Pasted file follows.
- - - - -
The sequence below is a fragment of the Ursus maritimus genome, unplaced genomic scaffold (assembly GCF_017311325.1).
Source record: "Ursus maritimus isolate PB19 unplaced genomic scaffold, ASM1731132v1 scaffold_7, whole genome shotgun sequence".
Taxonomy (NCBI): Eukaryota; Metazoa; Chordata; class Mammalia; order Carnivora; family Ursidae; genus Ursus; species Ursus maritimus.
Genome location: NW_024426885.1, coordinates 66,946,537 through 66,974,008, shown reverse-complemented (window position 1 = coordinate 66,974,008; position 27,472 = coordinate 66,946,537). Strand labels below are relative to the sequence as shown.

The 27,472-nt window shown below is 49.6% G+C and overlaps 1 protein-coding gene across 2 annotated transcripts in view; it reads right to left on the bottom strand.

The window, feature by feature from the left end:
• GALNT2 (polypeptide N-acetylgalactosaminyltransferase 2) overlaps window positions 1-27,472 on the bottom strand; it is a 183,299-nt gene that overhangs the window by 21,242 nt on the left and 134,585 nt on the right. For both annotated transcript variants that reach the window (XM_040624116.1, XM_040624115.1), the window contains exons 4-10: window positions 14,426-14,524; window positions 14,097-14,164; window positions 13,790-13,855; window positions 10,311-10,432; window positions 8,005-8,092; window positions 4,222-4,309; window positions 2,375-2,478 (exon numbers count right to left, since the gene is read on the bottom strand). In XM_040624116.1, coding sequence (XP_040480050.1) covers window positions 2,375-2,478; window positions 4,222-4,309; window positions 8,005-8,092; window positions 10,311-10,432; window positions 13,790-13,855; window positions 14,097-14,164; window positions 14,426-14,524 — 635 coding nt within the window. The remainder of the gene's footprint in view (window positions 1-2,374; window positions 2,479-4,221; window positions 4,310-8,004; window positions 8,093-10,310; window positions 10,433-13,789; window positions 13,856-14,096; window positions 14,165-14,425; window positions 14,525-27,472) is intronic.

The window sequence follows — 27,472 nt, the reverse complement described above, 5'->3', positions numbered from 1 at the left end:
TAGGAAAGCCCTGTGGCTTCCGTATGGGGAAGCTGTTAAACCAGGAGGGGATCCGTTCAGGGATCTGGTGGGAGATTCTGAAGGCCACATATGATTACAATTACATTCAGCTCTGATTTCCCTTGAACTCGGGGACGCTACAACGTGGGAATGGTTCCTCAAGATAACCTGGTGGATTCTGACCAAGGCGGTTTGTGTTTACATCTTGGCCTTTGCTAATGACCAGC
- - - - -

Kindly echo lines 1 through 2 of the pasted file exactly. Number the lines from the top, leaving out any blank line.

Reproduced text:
The sequence below is a fragment of the Ursus maritimus genome, unplaced genomic scaffold (assembly GCF_017311325.1).
Source record: "Ursus maritimus isolate PB19 unplaced genomic scaffold, ASM1731132v1 scaffold_7, whole genome shotgun sequence".